Overall, recipients of a Small Rural Healthcare Quality Improvement grantor a Rural Health Network Development Program grant are also encouraged to apply.
Primary Focus Areas
The primary areas of focus include:
- Financial operational assessment (FOA) focusing on strategies and tactics to improve quality, patient satisfaction, and operational efficiencies
- Quality improvement (QI) is patient-centric/patient-centered, focusing on the deep dive of assessment and processes of transition of care, care management, utilization review, care coordination, resource utilization, quality outcomes, and discharge planning.
High SRHT Project Expectations
The SRHT project requires total team ownership and accountability, with high expectations, engagement, commitment, and thoroughness from all levels and stakeholders – including employees, leadership, and board members (in some cases, performance reviews are tied to work and outcomes within the SRHT project to keep a sense of total team engagement and buy-in). There must be a sense of culture of excellence to improve financial performance and operations, including a post-project assessment.
Strategic Focus and Willingness
Selected hospitals must be timely in every step to be able to be a part of the program. They cannot skip steps nor delay dates, and this requires everyone to be on the same page for deliverables to meet program elements and readiness requirements. Participants must track project measures to determine measurable outcomes; adopt key transition strategies for delivery and reimbursement for value-based care; prepare for population health patient focus; implement best practices that will improve financial performance; and improve quality of care and increase operational efficiencies.
The Consultation Process
Each hospital selected must also engage in pre-project planning activities; complete a transition planning self-assessment; hold a pre-project planning call; participate in a kickoff webinar; and submit data requests via an interview. During the first on-site consultation, interviews are conducted with executives/management, medical staff, and board members, and a discovery process regarding best practices to increase operational efficiencies and strategies to position the hospital for the future is conducted. During the second on-site consultation, a report is presented back to executive management providing consultant recommendations (via Stroudwater Associates) and feedback on departments, documentation provided on pre-project values, and action plans to initiate in the implementation process.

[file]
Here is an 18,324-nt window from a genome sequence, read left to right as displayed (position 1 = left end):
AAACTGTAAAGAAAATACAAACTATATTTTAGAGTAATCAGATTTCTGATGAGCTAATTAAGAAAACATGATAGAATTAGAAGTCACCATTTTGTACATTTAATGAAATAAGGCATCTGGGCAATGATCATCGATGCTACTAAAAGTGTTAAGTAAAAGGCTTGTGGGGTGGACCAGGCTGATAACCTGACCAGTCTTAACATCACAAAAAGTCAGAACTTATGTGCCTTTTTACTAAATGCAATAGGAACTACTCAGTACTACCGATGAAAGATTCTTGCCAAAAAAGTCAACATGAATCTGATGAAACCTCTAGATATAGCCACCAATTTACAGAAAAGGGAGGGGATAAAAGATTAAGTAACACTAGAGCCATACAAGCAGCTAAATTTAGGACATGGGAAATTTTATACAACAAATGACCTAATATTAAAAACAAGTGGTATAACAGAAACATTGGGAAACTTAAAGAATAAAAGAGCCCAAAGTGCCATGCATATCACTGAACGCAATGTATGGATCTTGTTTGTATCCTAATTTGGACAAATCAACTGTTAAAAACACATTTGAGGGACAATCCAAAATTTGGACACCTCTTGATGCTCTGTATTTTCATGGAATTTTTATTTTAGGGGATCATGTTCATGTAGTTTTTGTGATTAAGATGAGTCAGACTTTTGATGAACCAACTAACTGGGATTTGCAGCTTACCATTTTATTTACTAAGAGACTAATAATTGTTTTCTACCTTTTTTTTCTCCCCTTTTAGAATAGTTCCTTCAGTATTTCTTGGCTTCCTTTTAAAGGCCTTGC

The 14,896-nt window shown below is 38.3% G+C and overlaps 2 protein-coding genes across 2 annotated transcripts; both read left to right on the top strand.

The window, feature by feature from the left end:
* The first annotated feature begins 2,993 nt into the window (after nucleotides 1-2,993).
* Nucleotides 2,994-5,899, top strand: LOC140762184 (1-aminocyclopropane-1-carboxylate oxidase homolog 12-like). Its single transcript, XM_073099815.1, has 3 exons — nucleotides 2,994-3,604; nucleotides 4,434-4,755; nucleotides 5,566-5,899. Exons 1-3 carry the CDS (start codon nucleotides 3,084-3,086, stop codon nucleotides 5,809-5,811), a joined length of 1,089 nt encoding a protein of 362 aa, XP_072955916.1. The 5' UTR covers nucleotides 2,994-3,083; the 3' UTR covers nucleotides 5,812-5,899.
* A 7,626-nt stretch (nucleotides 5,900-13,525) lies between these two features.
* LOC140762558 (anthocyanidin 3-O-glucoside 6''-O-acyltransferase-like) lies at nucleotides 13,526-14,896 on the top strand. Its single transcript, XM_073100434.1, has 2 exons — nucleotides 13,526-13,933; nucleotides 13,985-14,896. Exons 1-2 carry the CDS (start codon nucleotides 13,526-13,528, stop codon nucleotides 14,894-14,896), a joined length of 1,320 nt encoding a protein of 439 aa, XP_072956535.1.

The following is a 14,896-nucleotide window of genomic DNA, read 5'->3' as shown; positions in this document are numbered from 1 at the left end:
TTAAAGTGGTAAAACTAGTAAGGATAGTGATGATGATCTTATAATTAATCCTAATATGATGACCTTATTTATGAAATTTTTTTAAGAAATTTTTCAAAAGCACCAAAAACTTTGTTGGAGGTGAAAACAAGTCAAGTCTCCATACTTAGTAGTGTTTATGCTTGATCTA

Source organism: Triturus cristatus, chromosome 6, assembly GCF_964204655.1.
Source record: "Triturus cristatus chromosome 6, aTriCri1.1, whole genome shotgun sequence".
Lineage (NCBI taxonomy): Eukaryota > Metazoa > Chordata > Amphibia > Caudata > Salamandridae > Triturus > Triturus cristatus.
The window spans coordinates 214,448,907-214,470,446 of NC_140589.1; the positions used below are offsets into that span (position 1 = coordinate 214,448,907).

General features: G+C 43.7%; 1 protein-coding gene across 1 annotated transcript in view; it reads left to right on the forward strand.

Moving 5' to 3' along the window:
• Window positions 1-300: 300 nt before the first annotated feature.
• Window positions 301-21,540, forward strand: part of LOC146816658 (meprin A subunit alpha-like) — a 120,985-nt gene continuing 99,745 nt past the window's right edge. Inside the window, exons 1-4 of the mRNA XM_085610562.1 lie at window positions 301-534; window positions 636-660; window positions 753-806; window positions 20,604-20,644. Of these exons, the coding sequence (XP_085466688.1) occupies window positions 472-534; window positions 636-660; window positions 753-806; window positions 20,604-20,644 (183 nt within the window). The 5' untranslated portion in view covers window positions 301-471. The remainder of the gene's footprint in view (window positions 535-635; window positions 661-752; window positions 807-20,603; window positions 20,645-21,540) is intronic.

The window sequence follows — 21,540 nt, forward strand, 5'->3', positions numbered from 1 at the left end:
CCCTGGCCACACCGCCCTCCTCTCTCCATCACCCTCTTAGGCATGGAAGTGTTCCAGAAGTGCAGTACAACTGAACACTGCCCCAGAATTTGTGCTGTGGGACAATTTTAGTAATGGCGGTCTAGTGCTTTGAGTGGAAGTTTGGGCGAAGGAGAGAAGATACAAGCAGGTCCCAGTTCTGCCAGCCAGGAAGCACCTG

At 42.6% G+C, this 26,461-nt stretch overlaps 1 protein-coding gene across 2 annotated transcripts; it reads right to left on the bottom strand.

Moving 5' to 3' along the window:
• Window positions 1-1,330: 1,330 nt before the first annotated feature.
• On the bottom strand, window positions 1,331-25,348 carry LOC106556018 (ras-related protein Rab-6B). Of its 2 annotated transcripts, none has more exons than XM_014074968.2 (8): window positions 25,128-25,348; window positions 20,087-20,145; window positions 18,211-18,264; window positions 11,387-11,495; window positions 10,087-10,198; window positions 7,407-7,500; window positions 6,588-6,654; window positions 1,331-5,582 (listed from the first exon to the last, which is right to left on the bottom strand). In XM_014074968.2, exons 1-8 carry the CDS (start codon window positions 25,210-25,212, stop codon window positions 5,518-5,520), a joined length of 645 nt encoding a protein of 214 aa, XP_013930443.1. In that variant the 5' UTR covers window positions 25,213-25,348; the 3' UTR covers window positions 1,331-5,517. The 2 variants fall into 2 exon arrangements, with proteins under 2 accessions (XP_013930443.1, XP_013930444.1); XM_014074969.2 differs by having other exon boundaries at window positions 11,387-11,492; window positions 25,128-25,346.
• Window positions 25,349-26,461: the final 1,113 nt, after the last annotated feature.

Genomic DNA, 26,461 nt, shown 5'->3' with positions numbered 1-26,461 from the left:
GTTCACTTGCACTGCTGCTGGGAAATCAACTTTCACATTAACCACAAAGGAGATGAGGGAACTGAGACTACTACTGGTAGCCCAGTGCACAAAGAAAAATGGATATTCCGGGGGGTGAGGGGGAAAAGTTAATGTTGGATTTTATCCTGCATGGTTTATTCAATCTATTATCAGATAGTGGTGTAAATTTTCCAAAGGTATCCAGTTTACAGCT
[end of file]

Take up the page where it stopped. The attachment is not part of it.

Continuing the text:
SRHT Success Outcomes
An impressive overview of prior successes was recently shared at the National Rural Health Association (NRHA) annual conference in San Diego (presented by the National Rural Health Resource Center, Stroudwater Associates, and Pender Community Hospital – Pender, Neb.). Of four hospitals participating, three showed an increase in patient revenue by an average of 11 percent, from a previous value of approximately $52 million to a new value of nearly $58 million; two showed an increase in days cash on hand, going from 55 days to 66 days; three hospitals showed an increase in Hospital Consumer Assessment of Healthcare Providers and Systems (HCAHPS) discharge planning results, going from approximately 46 to 62 percent; and finally, three QI hospitals decreased their total readmission rates from almost 16 to approximately 11 days – all making for vibrant testimony that the SRHT program works.